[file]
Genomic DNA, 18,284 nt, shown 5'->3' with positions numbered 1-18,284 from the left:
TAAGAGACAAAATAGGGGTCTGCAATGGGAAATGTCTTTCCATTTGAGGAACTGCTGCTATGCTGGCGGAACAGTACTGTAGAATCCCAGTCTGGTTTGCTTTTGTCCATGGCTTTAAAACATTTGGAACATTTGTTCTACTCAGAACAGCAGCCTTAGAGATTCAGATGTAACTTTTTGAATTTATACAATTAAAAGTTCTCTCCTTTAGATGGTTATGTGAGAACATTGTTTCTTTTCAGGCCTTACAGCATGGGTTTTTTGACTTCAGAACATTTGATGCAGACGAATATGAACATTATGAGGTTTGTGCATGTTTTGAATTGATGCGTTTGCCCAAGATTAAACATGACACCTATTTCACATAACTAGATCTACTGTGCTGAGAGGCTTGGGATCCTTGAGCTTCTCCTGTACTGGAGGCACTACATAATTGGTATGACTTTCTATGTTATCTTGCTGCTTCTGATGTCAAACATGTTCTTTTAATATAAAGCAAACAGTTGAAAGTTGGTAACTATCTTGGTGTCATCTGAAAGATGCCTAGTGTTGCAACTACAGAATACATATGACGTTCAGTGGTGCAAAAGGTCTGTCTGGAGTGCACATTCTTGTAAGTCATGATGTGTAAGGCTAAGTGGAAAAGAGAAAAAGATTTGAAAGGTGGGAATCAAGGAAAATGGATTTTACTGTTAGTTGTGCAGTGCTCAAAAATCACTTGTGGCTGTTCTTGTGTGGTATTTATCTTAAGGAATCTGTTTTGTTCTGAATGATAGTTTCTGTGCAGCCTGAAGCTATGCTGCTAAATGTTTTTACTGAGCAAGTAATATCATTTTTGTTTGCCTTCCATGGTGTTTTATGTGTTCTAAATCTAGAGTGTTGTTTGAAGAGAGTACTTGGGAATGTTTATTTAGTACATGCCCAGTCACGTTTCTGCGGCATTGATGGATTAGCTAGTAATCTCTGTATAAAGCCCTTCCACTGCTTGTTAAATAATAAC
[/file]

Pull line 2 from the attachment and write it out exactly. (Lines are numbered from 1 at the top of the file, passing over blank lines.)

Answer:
TAAGAGACAAAATAGGGGTCTGCAATGGGAAATGTCTTTCCATTTGAGGAACTGCTGCTATGCTGGCGGAACAGTACTGTAGAATCCCAGTCTGGTTTGCTTTTGTCCATGGCTTTAAAACATTTGGAACATTTGTTCTACTCAGAACAGCAGCCTTAGAGATTCAGATGTAACTTTTTGAATTTATACAATTAAAAGTTCTCTCCTTTAGATGGTTATGTGAGAACATTGTTTCTTTTCAGGCCTTACAGCATGGGTTTTTTGACTTCAGAACATTTGATGCAGACGAATATGAACATTATGAGGTTTGTGCATGTTTTGAATTGATGCGTTTGCCCAAGATTAAACATGACACCTATTTCACATAACTAGATCTACTGTGCTGAGAGGCTTGGGATCCTTGAGCTTCTCCTGTACTGGAGGCACTACATAATTGGTATGACTTTCTATGTTATCTTGCTGCTTCTGATGTCAAACATGTTCTTTTAATATAAAGCAAACAGTTGAAAGTTGGTAACTATCTTGGTGTCATCTGAAAGATGCCTAGTGTTGCAACTACAGAATACATATGACGTTCAGTGGTGCAAAAGGTCTGTCTGGAGTGCACATTCTTGTAAGTCATGATGTGTAAGGCTAAGTGGAAAAGAGAAAAAGATTTGAAAGGTGGGAATCAAGGAAAATGGATTTTACTGTTAGTTGTGCAGTGCTCAAAAATCACTTGTGGCTGTTCTTGTGTGGTATTTATCTTAAGGAATCTGTTTTGTTCTGAATGATAGTTTCTGTGCAGCCTGAAGCTATGCTGCTAAATGTTTTTACTGAGCAAGTAATATCATTTTTGTTTGCCTTCCATGGTGTTTTATGTGTTCTAAATCTAGAGTGTTGTTTGAAGAGAGTACTTGGGAATGTTTATTTAGTACATGCCCAGTCACGTTTCTGCGGCATTGATGGATTAGCTAGTAATCTCTGTATAAAGCCCTTCCACTGCTTGTTAAATAATAAC